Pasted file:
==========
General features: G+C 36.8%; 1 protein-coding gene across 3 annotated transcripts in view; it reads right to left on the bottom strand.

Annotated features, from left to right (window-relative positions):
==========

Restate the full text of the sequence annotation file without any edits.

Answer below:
General features: G+C 36.8%; 1 protein-coding gene across 3 annotated transcripts in view; it reads right to left on the bottom strand.

Annotated features, from left to right (window-relative positions):